In recent years, US banks have been increasingly lending to non-regulated shadow banks, with outstanding loans to non-depository financial entities reaching $1.0024 trillion in January 2023. This represents a roughly 12.16% year-over-year surge from January 2013, and it has become one of banking’s fastest-growing businesses at a time when lending volumes overall are growing at a slower rate.
Despite the growth of shadow banking, regulators remain concerned about potential systemic risks associated with these less regulated lenders. Several major banks including Citigroup and Wells Fargo have strengthened their ties with alternative asset lenders in an effort to increase their exposure to higher risk debt. However, experts warn that such loosely regulated financial institutions have exposed banks to lower-quality loans and increased the risk of potential financial crises.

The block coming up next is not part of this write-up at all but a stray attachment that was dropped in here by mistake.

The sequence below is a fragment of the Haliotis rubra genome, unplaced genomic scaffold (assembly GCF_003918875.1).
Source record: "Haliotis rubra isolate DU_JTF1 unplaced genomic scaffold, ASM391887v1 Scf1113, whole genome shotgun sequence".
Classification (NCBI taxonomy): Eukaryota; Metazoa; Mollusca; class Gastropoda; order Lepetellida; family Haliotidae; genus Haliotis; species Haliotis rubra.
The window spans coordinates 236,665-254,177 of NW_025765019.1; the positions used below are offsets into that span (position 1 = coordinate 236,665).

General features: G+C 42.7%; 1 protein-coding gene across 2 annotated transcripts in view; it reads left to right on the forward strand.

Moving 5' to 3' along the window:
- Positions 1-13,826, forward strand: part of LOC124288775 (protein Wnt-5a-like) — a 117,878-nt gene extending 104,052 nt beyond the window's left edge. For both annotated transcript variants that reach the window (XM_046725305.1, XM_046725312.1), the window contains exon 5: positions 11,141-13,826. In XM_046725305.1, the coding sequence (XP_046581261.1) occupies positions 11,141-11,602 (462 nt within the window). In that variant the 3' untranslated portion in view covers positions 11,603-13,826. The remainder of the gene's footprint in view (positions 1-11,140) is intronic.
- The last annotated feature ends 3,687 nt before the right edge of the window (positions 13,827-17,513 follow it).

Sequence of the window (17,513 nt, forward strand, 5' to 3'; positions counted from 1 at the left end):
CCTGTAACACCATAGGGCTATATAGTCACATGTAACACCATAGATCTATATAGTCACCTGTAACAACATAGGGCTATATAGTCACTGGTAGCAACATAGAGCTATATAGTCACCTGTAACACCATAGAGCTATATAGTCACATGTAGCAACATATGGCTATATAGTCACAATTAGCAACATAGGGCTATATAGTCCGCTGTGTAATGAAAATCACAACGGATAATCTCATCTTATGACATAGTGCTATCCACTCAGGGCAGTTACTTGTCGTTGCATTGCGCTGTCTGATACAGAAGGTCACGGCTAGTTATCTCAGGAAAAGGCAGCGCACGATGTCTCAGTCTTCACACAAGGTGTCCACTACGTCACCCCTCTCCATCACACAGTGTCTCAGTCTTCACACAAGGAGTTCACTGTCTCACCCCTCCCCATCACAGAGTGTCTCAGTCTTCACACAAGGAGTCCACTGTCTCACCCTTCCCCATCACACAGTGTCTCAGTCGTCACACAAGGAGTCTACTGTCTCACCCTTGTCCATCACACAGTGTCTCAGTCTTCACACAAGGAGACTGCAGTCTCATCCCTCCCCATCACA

Since 2010, when banks were first required to report the volume of loans made to non-bank lenders, the share of financing to shadow banks has reached 6% of all bank lending, more than auto lending and not far below credit card debt. As a result, regulators are closely monitoring these alternative lenders and their impact on the broader financial system.